A Māori language advocacy group is calling on the government to force major airports and banks to have Māori signage.
Umere said having both English and Māori signage at large institutions such as airports and banks give te reo Māori more mana and status.
Chair Maraea Hunia said children need to see the Māori language being used out in the world, outside of kura [school] and the home.
"We have noticed more that the banks and other businesses are bringing in other language signs, and while it is very good that a few use te reo Māori, we are advocating that the Government mandates that this is a requirement, that this is necessary in order to revitalise te reo Māori."
Umere wants to see Māori-English signage enforced at banks, airports, schools, national retail chains and government institutions.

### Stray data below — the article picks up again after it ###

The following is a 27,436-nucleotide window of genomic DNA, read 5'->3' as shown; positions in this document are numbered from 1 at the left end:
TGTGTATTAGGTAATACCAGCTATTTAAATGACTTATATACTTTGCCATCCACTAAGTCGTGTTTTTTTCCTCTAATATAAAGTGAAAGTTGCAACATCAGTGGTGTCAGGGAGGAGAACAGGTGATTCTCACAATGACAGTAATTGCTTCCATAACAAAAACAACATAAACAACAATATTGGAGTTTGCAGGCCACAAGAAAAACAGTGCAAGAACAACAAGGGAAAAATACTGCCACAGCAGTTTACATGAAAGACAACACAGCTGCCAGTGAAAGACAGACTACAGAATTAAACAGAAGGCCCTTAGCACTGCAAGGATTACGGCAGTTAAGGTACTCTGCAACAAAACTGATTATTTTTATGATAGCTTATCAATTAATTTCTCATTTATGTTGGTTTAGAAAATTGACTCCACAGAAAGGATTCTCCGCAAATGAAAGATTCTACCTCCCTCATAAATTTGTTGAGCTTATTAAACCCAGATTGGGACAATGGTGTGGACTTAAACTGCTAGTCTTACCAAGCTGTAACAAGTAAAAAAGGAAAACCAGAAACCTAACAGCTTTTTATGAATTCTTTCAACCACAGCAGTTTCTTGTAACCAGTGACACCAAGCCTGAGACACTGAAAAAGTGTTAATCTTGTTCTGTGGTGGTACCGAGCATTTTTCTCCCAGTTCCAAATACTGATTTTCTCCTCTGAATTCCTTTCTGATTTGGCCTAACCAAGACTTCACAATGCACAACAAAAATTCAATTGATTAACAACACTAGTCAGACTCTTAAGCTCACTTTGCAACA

"It needs to be visible in order for its status to grow," Ms Hunia said.
Ms Hunia believed there was still time for the government to mandate Māori signage as part of the bill, which is set for its second reading in Parliament in coming weeks.
Last month, changes were made to the bill to keep Te Taura Whiri i te Reo Māori and Te Māngai Pāho as independent Crown entities.
Te Puni Kokiri is in the process of selecting members of the new group Te Mātāwai which will lead the Māori and iwi work in te reo revitalisation.